Pricing on the Enterprise plans is unknown, but enterprise customers interested in finding out more about Apple's AppleCare for Enterprise plans are encouraged to contact their Apple or IBM Account Executives.

(Thanks, Craig!)


Top Rated Comments

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21 months ago
I'm glad to see Apple pushing their way into the enterprise.

General consumer preference is a dangerous place to be. Consumer trends can shift rapidly, but once you get a business ingrained in your ecosystem it is difficult and costly for them to switch.
Rating: 14 Votes
21 months ago

Apple has about 93,000 employees, about $130 billion in the bank & had about $180 billion in revenue for their fiscal year 2014


This isn't a contest to see who's making more money. He's simply stating that IBM is still doing quite well for itself.
Rating: 13 Votes
21 months ago

Is IBM still alive ? :eek:


Serious? 430,000+ employees, $126+ billion in assets, $99+ billion in revenue last year...
Rating: 12 Votes
21 months ago
does it cover gold watches?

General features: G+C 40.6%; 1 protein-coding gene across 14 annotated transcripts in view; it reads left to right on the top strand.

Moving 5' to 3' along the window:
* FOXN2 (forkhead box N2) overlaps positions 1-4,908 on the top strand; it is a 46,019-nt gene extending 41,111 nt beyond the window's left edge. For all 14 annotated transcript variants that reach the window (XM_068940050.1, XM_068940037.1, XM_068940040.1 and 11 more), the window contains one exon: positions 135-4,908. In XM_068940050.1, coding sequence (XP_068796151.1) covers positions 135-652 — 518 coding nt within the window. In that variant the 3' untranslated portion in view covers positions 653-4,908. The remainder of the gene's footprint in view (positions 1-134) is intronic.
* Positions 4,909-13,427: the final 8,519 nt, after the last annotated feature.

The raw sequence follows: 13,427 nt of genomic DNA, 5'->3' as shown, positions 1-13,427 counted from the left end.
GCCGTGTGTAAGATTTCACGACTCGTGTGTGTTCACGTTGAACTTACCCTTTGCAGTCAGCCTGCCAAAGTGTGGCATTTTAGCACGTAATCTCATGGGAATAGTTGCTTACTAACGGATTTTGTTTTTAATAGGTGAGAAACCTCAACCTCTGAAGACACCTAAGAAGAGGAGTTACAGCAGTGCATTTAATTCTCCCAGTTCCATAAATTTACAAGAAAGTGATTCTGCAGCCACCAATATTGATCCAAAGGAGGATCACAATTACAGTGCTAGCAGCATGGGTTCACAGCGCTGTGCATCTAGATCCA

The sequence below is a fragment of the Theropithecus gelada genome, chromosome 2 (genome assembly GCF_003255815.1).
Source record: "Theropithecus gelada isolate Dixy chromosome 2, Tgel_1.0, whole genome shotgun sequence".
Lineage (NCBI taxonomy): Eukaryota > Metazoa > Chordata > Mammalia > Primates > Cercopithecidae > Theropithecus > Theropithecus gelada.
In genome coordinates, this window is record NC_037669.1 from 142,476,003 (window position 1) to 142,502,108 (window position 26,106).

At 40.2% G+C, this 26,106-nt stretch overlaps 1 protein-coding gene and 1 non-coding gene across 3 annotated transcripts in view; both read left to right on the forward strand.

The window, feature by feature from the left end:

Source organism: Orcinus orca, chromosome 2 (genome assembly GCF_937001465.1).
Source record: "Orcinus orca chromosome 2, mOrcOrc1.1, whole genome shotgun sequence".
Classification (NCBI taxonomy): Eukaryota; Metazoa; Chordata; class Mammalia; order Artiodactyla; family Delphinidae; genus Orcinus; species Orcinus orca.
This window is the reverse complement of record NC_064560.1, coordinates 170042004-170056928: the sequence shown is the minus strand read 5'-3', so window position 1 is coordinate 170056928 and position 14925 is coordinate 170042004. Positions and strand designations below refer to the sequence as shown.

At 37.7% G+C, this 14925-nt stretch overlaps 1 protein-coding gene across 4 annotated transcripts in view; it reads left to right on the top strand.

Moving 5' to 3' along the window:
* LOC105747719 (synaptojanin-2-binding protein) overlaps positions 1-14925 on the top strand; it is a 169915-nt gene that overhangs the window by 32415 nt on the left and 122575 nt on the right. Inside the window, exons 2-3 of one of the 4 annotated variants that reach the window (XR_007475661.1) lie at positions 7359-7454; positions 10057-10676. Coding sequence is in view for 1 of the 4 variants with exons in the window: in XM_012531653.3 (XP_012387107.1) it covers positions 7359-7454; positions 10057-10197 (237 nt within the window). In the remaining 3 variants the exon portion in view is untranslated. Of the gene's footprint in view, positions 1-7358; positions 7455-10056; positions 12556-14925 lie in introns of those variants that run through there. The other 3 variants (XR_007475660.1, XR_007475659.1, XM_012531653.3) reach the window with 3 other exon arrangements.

Rating: 8 Votes
21 months ago
Now I wish the consumer could get Applecare from someone beside what you get at the "genius" bar. I absolutely can not stand going in the Apple Store to get some arrogant kid who knows less about computers than I do and gives me his bull about Apple policy, etc. Professional Applecare is a welcome change. Now if they would offer 4 or 5 year warranty options, they could convince me that they are company that does more than sell soon to be obsolete products.

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How sad for IBM, now they are just Apple's repair guy.

Thank god I sold their stocks year ago.


IBM is HUGE in the corporate enterprise world. Apple is not and will never be when they could only offer "genius" bar warranty work. Applecare is laughable to any major corporation potentially until now.
Rating: 8 Votes
21 months ago
How sad for IBM, now they are just Apple's repair guy.

Thank god I sold their stocks year ago.
Rating: 7 Votes
21 months ago

How sad for IBM, now they are just Apple's repair guy.

Thank god I sold their stocks year ago.